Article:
Jesse Hill Ford

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Jesse Hill Ford
Born (1928-12-28)December 28, 1928
Troy, Alabama
Died June 1, 1996(1996-06-01) (aged 67)
Occupation Writer
Nationality American
Genre Southern literature

Jesse Hill Ford (December 28, 1928 – June 1, 1996) was an American writer of Southern literature, best known for his critical and commercial success in short fiction as well as the novels Mountains of Gilead and The Liberation of Lord Byron Jones.

Biography[edit]

He was born in Troy, Alabama on December 28, 1928. Ford was raised in Nashville, Tennessee. He attended Montgomery Bell Academy and received his Bachelor of Arts degree from Vanderbilt University. His education was interrupted by the Korean War, during which he served in the United States Navy. Following his discharge, he enrolled in the University of Florida, where he received a Master of Arts in 1955. After graduation he worked as a public relations director, but in 1957 he decided to devote himself to writing on a full-time basis. He and his family moved to Humboldt, Tennessee. Two years later, he won an Atlantic Monthly prize for the short story The Surest Thing in Show Business. In 1961 he spent a year at the University of Oslo as a Fulbright Scholar and published his first novel, Mountains of Gilead, and in 1964 he wrote both the teleplay and theatrical scripts of The Conversion of Buster Drumwright.

One year later, Ford published The Liberation of Lord Byron Jones, which was selected by the Book of the Month Club. A critical and commercial success, it earned him a Guggenheim Fellowship for fiction writing, and was later adapted by Ford and Stirling Silliphant for a 1970 feature film directed by William Wyler. Other works by Ford include Fishes, Birds, and Sons of Men, a compilation of his early short stories; The Feast of Saint Barnabas, which focused on a Florida race riot; and The Raider, a historical novel set in Tennessee before and during the American Civil War.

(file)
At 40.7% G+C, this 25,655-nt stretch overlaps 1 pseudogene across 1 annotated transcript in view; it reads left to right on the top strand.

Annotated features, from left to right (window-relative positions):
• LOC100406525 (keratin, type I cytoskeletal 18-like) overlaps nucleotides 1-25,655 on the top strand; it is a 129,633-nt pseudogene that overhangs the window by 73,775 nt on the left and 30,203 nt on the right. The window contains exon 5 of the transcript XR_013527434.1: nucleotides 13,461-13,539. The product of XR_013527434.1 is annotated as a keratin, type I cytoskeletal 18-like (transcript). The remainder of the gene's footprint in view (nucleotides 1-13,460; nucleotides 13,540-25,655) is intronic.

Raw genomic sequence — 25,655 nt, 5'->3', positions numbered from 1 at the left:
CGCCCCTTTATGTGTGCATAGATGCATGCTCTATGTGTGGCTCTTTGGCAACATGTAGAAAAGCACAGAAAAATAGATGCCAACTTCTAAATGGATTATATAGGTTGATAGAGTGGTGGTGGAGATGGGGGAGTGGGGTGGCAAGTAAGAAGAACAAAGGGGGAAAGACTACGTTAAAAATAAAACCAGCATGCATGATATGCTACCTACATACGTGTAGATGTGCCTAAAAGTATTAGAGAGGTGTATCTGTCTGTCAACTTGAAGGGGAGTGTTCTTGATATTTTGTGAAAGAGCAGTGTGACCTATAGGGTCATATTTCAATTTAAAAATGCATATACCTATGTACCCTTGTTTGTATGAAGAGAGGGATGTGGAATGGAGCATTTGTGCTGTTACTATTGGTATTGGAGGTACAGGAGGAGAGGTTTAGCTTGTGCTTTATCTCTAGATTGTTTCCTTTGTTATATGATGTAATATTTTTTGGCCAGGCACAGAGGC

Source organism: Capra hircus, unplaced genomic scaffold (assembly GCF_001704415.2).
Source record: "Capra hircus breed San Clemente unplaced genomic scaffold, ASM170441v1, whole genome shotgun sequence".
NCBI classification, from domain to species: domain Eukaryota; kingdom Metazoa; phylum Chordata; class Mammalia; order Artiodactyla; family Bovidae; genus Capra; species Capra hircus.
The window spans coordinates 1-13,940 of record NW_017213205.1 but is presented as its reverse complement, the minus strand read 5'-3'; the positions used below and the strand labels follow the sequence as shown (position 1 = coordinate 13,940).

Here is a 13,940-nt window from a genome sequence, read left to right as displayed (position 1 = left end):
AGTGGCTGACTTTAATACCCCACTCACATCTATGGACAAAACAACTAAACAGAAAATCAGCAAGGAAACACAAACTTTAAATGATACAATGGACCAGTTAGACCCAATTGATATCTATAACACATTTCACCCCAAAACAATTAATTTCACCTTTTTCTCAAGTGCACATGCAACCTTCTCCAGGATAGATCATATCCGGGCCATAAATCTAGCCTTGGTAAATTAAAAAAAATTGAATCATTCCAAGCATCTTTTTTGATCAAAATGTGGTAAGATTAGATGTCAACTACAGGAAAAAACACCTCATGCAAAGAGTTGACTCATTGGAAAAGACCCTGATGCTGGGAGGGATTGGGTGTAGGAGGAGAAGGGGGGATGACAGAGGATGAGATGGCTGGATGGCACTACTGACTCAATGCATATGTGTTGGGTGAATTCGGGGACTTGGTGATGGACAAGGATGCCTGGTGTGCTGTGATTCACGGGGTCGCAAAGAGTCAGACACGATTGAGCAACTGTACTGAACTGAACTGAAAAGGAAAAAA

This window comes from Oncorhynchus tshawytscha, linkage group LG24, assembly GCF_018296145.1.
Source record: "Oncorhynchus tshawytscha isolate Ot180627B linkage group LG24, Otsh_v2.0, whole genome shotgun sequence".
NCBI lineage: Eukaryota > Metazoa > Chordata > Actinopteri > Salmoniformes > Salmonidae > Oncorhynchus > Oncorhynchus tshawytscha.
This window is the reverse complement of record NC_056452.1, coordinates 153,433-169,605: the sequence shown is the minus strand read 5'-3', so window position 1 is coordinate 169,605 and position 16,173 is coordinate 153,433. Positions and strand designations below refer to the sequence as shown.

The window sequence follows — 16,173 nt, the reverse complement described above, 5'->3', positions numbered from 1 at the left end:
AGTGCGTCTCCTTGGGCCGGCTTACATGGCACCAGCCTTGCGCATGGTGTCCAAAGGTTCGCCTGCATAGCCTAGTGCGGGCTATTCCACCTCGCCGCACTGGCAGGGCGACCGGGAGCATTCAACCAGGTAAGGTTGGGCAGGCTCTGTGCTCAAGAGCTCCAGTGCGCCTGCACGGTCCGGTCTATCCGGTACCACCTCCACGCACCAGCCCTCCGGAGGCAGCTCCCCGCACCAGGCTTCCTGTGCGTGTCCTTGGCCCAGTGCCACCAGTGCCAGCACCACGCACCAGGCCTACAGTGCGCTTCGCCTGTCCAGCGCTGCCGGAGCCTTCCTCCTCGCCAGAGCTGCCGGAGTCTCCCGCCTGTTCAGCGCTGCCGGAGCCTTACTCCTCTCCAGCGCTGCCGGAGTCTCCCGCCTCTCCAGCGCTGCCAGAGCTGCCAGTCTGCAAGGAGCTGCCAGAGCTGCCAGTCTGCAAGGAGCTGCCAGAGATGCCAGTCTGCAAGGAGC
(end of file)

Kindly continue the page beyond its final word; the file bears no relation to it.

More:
In 1971, Ford shot a black soldier he believed was a threat to his family when he found him trespassing on his property.[1] Coincidentally, the man's female companion was a relative of the woman who had served as the basis for The Liberation of Lord Byron Jones. He also contributed guest columns to USA Today in 1989 and 1990, after changing from political liberal to hard-core conservative. Without former Atlantic Monthly editor Edward Weeks to encourage and shape his work, he was unable to successfully write literary fiction, although he continued to play the role of Southern gentleman/author.

He eventually returned to Nashville where, severely depressed following open-heart surgery and the publication of his collected letters, he committed suicide on June 1, 1996.[2]

References[edit]

  1. ^ "Author Denies Intent to Kill Black. Ford Says He Was 'Worried Sick' on Night of Killing". New York Times. July 3, 1971. Retrieved 2012-08-26. "Jesse Hill Ford, whose thinly fictionalized best-selling novel about racial injustice, "The Liberation of Lord Byron Jones," angered both whites and blacks in this small west Tennessee city, swore today that he was not even aiming his rifle when he shot and killed a Negro soldier on his property last Nov. 16." 
  2. ^ Robert McG. Thomas, Jr. (June 5, 1996). "Jesse Hill Ford, 66, a Novelist Who Wrote of Race Relations". New York Times. Retrieved 2012-08-26. "Jesse Hill Ford, the novelist whose haunting examination of the destructive relations between the races in his native South helped sow the seeds of destruction of his own acclaimed literary career, took his life on Saturday at his home in Nashville. He was 66 [sic] and had undergone open heart surgery six weeks ago. ..."